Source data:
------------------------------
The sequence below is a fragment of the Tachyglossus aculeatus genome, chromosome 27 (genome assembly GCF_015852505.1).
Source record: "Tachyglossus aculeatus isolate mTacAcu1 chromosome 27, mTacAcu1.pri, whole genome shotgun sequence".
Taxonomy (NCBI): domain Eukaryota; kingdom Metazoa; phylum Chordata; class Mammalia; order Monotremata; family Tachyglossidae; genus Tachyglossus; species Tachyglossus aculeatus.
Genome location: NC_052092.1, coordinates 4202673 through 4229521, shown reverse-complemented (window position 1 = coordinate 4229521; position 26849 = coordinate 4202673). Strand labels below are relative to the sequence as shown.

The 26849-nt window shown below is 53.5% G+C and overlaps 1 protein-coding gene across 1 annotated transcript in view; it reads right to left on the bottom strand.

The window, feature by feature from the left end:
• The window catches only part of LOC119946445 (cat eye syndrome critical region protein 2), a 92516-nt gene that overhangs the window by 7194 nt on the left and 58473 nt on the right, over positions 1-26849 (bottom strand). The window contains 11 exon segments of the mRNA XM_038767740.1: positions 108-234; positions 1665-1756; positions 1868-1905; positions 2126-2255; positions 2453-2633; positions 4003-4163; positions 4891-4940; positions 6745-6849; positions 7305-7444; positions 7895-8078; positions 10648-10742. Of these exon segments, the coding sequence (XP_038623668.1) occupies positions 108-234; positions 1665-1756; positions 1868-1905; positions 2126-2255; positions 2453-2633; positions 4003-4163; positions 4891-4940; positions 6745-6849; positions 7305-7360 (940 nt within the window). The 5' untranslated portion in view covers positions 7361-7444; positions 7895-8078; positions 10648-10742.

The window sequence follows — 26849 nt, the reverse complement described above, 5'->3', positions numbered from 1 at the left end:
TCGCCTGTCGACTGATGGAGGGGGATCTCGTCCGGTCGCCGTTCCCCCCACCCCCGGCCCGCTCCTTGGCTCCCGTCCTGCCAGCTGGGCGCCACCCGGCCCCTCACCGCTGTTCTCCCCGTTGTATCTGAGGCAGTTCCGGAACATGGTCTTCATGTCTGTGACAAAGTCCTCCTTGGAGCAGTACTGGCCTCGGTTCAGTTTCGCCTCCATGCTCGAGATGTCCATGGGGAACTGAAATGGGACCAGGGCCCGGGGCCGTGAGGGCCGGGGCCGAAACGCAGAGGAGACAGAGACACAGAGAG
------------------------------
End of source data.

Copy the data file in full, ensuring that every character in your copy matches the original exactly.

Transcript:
The sequence below is a fragment of the Tachyglossus aculeatus genome, chromosome 27 (genome assembly GCF_015852505.1).
Source record: "Tachyglossus aculeatus isolate mTacAcu1 chromosome 27, mTacAcu1.pri, whole genome shotgun sequence".
Taxonomy (NCBI): domain Eukaryota; kingdom Metazoa; phylum Chordata; class Mammalia; order Monotremata; family Tachyglossidae; genus Tachyglossus; species Tachyglossus aculeatus.
Genome location: NC_052092.1, coordinates 4202673 through 4229521, shown reverse-complemented (window position 1 = coordinate 4229521; position 26849 = coordinate 4202673). Strand labels below are relative to the sequence as shown.

The 26849-nt window shown below is 53.5% G+C and overlaps 1 protein-coding gene across 1 annotated transcript in view; it reads right to left on the bottom strand.

The window, feature by feature from the left end:
• The window catches only part of LOC119946445 (cat eye syndrome critical region protein 2), a 92516-nt gene that overhangs the window by 7194 nt on the left and 58473 nt on the right, over positions 1-26849 (bottom strand). The window contains 11 exon segments of the mRNA XM_038767740.1: positions 108-234; positions 1665-1756; positions 1868-1905; positions 2126-2255; positions 2453-2633; positions 4003-4163; positions 4891-4940; positions 6745-6849; positions 7305-7444; positions 7895-8078; positions 10648-10742. Of these exon segments, the coding sequence (XP_038623668.1) occupies positions 108-234; positions 1665-1756; positions 1868-1905; positions 2126-2255; positions 2453-2633; positions 4003-4163; positions 4891-4940; positions 6745-6849; positions 7305-7360 (940 nt within the window). The 5' untranslated portion in view covers positions 7361-7444; positions 7895-8078; positions 10648-10742.

The window sequence follows — 26849 nt, the reverse complement described above, 5'->3', positions numbered from 1 at the left end:
TCGCCTGTCGACTGATGGAGGGGGATCTCGTCCGGTCGCCGTTCCCCCCACCCCCGGCCCGCTCCTTGGCTCCCGTCCTGCCAGCTGGGCGCCACCCGGCCCCTCACCGCTGTTCTCCCCGTTGTATCTGAGGCAGTTCCGGAACATGGTCTTCATGTCTGTGACAAAGTCCTCCTTGGAGCAGTACTGGCCTCGGTTCAGTTTCGCCTCCATGCTCGAGATGTCCATGGGGAACTGAAATGGGACCAGGGCCCGGGGCCGTGAGGGCCGGGGCCGAAACGCAGAGGAGACAGAGACACAGAGAG